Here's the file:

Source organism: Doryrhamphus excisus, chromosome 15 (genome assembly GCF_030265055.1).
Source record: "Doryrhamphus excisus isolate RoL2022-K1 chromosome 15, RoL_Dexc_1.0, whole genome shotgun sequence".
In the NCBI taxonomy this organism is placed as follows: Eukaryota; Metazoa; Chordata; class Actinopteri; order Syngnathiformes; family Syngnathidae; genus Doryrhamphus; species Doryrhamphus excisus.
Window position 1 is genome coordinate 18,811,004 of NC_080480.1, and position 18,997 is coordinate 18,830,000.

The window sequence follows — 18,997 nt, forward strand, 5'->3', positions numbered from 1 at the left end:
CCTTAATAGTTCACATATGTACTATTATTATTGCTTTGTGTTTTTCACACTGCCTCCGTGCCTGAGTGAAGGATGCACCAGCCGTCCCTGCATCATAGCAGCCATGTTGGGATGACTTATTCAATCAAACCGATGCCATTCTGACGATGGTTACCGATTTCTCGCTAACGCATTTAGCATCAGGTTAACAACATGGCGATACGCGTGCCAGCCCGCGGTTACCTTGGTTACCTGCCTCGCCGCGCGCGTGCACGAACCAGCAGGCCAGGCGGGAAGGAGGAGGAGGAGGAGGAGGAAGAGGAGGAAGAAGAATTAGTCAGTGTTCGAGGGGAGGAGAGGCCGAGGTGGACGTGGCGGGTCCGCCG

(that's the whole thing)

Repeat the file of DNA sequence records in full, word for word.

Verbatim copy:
Source organism: Doryrhamphus excisus, chromosome 15 (genome assembly GCF_030265055.1).
Source record: "Doryrhamphus excisus isolate RoL2022-K1 chromosome 15, RoL_Dexc_1.0, whole genome shotgun sequence".
In the NCBI taxonomy this organism is placed as follows: Eukaryota; Metazoa; Chordata; class Actinopteri; order Syngnathiformes; family Syngnathidae; genus Doryrhamphus; species Doryrhamphus excisus.
Window position 1 is genome coordinate 18,811,004 of NC_080480.1, and position 18,997 is coordinate 18,830,000.

The window sequence follows — 18,997 nt, forward strand, 5'->3', positions numbered from 1 at the left end:
CCTTAATAGTTCACATATGTACTATTATTATTGCTTTGTGTTTTTCACACTGCCTCCGTGCCTGAGTGAAGGATGCACCAGCCGTCCCTGCATCATAGCAGCCATGTTGGGATGACTTATTCAATCAAACCGATGCCATTCTGACGATGGTTACCGATTTCTCGCTAACGCATTTAGCATCAGGTTAACAACATGGCGATACGCGTGCCAGCCCGCGGTTACCTTGGTTACCTGCCTCGCCGCGCGCGTGCACGAACCAGCAGGCCAGGCGGGAAGGAGGAGGAGGAGGAGGAGGAAGAGGAGGAAGAAGAATTAGTCAGTGTTCGAGGGGAGGAGAGGCCGAGGTGGACGTGGCGGGTCCGCCG